Networking for Analysts

Why Chart Monkeys Need an Audience, Too | taught by George Mount

Course description

Networking is for chart monkeys, too… here’s why

Highlights of this course:

Destroys the stereotypes that make analysts dread networking

Not sure how much video this is going to include

Downloadable presentations -- follow along with the course

Discussion forum -- talk about the course with the instructor and other students

“But I’m not a salesperson. Why do I need to network?”

I was told throughout college the importance of networking, but never listened.

Why?

I was taught networking was a dog-eat-dog pursuit of finding the most powerful person in the room, working your charm, and getting something from him.

This is a terrible idea.

Real networking takes time -- and it’s built on giving first.

I argue that building a network starts with in-person events, but can’t stop there. You need to build a brand, or set of qualities that distinguish you from other analysts. This must be done through online content creation.

But I’m not a marketer!

As spreadsheet-types, we tend to look at everything as a transaction. What’s the point of writing a blog post if you aren’t getting paid for it?

Networking requires you to look not at transactions but relationships -- and providing helpful content to other that reveals your values is the best way to build them.

Who should take this course?

Take this course if you are…

- A student or recent graduate looking for that first job

-Current early-career professionals in accounting, finance, and other back-end, quantitatively-focused roles who feel unsure of and not confident about networking

–Mid-level professionals looking to become thought leaders and independent experts in their field

Topics covered

Lesson 1 – Networking for Analyst?

You’re not in sales or marketing -- you’re at a cube all day, and you’re not a “people person.” Why do you need to network?

If this sounds like you, you’ve probably got the typical idea of networking -- the charming, back-slapping guy in the suit bent on getting every business card in the room.

This old-school view of networking is summarized well by that old phrase “It’s not what you know… it’s who you know!”

I will argue that this statement is meaningless, that you don’t have to go kissing babies to network, and that the new form of network is more about doing your best work and helping others.

Lesson 2 – Starting at Events...and Moving On

So, you really don’t want to go to networking events… that’s okay. Because the more you advance in your networking, the fewer of them you will have to attend.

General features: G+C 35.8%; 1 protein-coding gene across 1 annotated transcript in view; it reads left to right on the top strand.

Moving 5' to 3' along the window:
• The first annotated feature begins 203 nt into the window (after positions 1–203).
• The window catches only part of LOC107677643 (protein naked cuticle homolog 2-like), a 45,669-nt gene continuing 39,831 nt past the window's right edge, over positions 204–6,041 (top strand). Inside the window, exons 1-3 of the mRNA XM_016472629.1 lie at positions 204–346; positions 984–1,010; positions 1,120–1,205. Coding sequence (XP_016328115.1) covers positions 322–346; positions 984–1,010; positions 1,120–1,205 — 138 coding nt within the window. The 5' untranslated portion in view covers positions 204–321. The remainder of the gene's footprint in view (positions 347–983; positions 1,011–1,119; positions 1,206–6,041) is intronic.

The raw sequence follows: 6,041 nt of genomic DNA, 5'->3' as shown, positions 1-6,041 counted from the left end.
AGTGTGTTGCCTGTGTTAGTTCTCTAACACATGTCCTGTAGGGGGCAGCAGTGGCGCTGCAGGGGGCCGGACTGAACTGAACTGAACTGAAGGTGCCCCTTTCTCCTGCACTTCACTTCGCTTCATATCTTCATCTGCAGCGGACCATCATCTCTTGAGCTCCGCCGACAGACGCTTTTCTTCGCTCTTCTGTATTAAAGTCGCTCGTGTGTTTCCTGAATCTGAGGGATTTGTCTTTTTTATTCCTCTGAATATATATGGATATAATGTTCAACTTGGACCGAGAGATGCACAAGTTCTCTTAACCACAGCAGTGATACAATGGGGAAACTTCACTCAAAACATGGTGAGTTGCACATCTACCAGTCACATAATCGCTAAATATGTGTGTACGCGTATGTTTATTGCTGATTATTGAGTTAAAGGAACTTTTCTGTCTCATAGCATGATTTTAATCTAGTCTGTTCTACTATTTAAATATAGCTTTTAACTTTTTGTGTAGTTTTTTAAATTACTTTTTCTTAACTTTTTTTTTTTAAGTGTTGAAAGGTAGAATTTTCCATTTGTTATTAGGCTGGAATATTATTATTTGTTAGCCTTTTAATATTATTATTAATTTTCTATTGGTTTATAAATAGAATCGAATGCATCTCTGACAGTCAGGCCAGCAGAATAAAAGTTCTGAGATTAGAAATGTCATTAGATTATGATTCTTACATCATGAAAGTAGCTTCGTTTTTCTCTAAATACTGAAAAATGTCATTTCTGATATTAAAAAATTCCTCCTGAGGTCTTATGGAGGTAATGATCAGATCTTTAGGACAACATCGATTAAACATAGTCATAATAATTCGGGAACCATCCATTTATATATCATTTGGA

In this unit we will look at how to get the most out of networking events. They are a great place to help you decide what your real purpose is and how you can help others.

But they are time-consuming, and not that enjoyable. We will look at how to move out of networking events and into a more sustainable form of networking -- building your brand through content marketing.

Lesson 3 – Marketing “Me, Inc.”

“It’s not what you know, it’s who you know” is incomplete. You won’t meet anyone unless you build something remarkable. In this unit we will look at how to establish “Me, Inc.” through content marketing.

Get this right and you won’t have to network -- people will come to you!

Lesson 4 – Conclusion

The reality is that networking is going to become more important to all professionals, including analysts.

We are moving toward a freelance economy and a demise of the full-time salaried employee -- the work status of most analysts today.

In the future, it will be critical to have a platform where you can show clients what you and only you can do for them. A strong network built on providing valuable content will be that vehicle.



George Mount
George Mount
PhD student, Excel enthusiast

Armed with a liberal arts degree and a master’s from a leading business school, I set out into the world to become an amazing analyst.

Over the past few years I have worked on projects ranging from Canadian retailing to neurosurgeon compensation. Through this experience, I’ve noticed patterns of what makes a good analyst.

Specifically, I’ve seen the best and worst in Microsoft Excel and data analysis. My online training is meant as a resource for recent grads and others who want to advance their career through Microsoft Excel, data analytics, and business economics.

I've been featured on Excel TV, the Smart Data Collective, Brazen Careerist, and other blogs about business analytics and career development.